So—you’ve invested in a rental property. Whether you’re new to owning property or you’ve been in the business for a while, a good property manager is key to operating your rental property from a distance. In fact, hiring a property manager might be the most crucial decision you make after choosing the property itself.

Your property manager can lighten the load for you—or, if they don’t do their job properly, they make things more difficult. Your property manager also represents you to your tenants—you always want to be sure you’re making a good impression. Hiring a property manager is an important move: here’s how to do it well.

Hiring A Property Manager: 5 Tips for Success

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1. Ask for Referrals

As with any professional, a great place to start looking for a good property manager is asking for referrals among people you know and trust. Just because a relative or colleague recommends someone doesn’t mean you should jump, though. Be sure to ask why they’re recommending this person. If the referring party isn’t still working with them, why not?

2. Vet Your Early Candidates Online

Before you even meet with candidates in person, do some online research. Look for reviews of individuals and management companies on sites like Facebook or Yelp. The Better Business Bureau can also give you an idea of what the community thinks about a local party property management company. If you’re hiring an individual, you might consider running a background check on anyone you’re seriously considering.

3. Look for the Right Character Traits

Great property managers have certain traits in common. By considering what you need and asking yourself a few questions, you can tell whether a candidate for the position will be a good fit for you or not. Here are some questions to consider:

  • Are They Trustworthy?

This is a person who will be in your tenants’ homes and who will have access to keys. Would you trust this person to stay in your house? Would you trust them to rent from you?

  • Are They Knowledgeable?

Different types of properties require different skills to manage well. Of course, residential properties can be quite different from commercial properties, but even among residential properties, managing a full apartment block could be quite a jump for someone who’s only ever managed smaller multifamily properties.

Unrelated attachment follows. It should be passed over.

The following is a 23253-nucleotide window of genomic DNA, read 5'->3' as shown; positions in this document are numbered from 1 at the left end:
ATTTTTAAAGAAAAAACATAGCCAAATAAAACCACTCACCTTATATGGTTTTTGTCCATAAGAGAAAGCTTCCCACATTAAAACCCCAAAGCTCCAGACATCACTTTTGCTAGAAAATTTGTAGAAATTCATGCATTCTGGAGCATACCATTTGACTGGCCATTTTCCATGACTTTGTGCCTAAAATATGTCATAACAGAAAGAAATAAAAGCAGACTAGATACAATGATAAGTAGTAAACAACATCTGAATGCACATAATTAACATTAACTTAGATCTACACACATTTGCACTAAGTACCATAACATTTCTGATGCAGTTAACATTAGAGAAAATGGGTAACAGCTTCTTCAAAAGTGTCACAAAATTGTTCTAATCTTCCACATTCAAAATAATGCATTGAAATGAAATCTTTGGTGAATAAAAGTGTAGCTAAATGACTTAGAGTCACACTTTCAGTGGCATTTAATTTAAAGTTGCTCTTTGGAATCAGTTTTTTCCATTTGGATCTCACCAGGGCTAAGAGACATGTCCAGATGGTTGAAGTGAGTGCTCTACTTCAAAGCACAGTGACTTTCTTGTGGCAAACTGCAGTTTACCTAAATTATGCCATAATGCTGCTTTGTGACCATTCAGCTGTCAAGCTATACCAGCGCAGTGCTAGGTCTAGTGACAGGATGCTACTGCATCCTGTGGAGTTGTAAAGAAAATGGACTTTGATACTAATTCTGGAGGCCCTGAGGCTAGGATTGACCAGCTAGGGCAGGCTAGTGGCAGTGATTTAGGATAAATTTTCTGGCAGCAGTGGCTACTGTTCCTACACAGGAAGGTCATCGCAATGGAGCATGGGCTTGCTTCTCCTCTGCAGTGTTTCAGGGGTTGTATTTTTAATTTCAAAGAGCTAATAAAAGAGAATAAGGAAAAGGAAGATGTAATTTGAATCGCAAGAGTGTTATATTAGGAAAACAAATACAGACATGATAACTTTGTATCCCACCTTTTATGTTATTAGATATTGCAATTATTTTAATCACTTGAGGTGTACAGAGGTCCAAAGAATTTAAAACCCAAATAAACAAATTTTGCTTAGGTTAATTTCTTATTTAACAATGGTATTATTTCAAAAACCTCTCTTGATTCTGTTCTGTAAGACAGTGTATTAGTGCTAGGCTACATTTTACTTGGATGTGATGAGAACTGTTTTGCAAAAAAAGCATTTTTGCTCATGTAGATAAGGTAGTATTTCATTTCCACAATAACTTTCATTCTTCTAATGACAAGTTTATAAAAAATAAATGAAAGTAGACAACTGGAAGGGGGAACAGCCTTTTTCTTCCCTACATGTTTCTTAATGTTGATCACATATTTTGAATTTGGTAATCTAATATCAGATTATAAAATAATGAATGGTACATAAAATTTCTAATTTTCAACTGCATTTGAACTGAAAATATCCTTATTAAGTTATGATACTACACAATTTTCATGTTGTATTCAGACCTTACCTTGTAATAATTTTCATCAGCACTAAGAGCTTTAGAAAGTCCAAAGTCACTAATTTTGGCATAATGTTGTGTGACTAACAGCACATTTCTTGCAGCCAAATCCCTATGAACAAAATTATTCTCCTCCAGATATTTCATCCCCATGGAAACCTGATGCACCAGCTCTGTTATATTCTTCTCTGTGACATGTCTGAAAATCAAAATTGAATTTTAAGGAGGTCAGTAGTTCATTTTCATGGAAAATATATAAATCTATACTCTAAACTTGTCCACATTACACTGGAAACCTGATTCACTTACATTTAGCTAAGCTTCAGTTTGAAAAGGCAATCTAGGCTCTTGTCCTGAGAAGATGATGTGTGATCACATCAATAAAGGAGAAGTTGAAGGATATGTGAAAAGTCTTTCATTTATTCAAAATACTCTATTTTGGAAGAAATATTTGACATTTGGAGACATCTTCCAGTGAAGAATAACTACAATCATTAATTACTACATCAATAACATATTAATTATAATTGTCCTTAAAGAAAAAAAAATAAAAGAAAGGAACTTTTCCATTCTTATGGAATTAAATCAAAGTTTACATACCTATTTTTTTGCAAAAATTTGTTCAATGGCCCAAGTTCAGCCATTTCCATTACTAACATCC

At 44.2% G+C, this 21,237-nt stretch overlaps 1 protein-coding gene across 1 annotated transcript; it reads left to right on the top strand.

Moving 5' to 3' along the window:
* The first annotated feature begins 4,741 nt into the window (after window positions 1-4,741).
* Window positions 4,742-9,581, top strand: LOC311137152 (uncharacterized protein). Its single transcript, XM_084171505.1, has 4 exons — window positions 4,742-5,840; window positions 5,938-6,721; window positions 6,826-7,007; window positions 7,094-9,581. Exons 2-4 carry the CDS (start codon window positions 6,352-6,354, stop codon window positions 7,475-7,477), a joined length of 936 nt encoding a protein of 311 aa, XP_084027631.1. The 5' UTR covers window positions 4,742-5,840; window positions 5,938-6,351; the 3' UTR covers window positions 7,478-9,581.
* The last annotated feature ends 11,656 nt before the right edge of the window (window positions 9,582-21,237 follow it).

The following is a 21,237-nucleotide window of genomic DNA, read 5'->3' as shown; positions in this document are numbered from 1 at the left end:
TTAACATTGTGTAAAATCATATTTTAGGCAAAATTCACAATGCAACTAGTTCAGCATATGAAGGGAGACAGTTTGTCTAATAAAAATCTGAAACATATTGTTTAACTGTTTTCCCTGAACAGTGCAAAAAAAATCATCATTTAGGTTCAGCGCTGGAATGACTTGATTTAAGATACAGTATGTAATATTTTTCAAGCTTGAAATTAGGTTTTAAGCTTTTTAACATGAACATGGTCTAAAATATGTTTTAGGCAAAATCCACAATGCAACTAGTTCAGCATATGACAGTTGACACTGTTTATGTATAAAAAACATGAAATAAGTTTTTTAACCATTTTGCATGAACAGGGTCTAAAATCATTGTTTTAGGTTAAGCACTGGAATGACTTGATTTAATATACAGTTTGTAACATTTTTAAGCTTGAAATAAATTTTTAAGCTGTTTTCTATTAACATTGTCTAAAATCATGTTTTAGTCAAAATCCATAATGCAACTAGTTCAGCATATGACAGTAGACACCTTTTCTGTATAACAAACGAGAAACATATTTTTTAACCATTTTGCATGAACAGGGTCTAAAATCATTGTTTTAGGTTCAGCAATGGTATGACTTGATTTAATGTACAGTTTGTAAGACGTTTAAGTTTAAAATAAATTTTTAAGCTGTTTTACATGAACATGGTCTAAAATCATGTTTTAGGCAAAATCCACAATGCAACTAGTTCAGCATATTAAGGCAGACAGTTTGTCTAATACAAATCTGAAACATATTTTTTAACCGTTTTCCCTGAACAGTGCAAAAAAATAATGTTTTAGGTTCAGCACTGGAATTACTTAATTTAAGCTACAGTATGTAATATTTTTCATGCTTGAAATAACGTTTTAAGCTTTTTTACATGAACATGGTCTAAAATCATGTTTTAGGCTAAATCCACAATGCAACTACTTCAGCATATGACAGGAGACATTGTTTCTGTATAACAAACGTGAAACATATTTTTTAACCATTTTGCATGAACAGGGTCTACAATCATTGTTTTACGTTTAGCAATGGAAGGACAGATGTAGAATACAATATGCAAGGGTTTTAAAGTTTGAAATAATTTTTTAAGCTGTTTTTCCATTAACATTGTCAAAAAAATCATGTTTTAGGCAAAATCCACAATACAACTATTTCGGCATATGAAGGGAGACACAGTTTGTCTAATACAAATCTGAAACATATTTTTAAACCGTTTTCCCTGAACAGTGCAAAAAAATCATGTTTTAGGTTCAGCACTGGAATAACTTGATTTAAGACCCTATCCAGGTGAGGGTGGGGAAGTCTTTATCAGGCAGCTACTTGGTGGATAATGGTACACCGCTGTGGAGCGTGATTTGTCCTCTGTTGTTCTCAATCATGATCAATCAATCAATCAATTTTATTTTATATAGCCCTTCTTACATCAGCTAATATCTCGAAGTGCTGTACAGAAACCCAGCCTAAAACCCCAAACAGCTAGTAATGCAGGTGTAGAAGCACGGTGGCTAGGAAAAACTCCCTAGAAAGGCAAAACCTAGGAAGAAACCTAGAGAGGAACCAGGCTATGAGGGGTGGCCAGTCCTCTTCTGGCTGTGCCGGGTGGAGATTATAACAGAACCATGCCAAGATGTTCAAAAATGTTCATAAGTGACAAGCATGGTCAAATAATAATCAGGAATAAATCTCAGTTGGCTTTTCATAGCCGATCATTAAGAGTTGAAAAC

• Are They Skilled?

Consider putting yourself in a potential tenant’s shoes and asking a property manager candidate to schedule a showing and talk to you as if you might rent. If you don’t feel comfortable with the process, neither will potential tenants.

  • Are They Good at Interpersonal Communication?

This person is going to be representing you to everyone. Are they going to do a good job? Talk to the candidate in person and also ask them to tell you some things in writing, as well. This will give you an idea of whether they’re up to the task of personal communication.

  • Are They Reliable?

You hire a property manager precisely so that you won’t be woken up in the middle of the night because there’s a leak in a pipe somewhere. Your property manager needs to have a system in place to handle tenant concerns, questions, and problems at any time of the day or night. That doesn’t mean your property manager has to be personally available every second, but they need to get back to people quickly and be able to respond to a true emergency.

4. Visit Properties

If you’re dealing with a property management company, go to some of the properties they already manage and take a look around. Are there a lot of things that obviously need to be fixed? Is there trash everywhere? Is the landscaping in good shape? You might even talk to the tenants if the opportunity presents itself. You want to know if they feel that the property manager hears and respects their concerns and how long it takes for maintenance issues to get fixed.

5. Check Out Education and Licenses

We put this last because too many property owners put it first. It’s possible for someone to take all the classes in the world and pass all the tests and still be a terrible property manager. Even if a person has passed very rigorous standards, that’s no guarantee they’re actually practicing the things they’ve learned.

However, if you have a property manager who’s gone to the trouble to get a certification from one of the bigger credentialing groups, like the National Apartment Association or the National Association of Residential Property Managers, that’s a good sign that they’re committed to their job. Weigh this commitment with all the other things you’ve noticed in your interview process as you make your choice.

Make the Most of Your Property

In the end, a good property manager allows you to make the most of your property. You can enjoy the passive income while someone handles evictions, vacancies, repairs, and any of the other headaches that come with managing your property. At last—with the right property manager, you can now focus on the big picture of growing and expanding your business. To learn more, pick up and read a good book such as The Book on Rental Property Investing by BiggerPockets or visit my helpful resources page for other great books to read.

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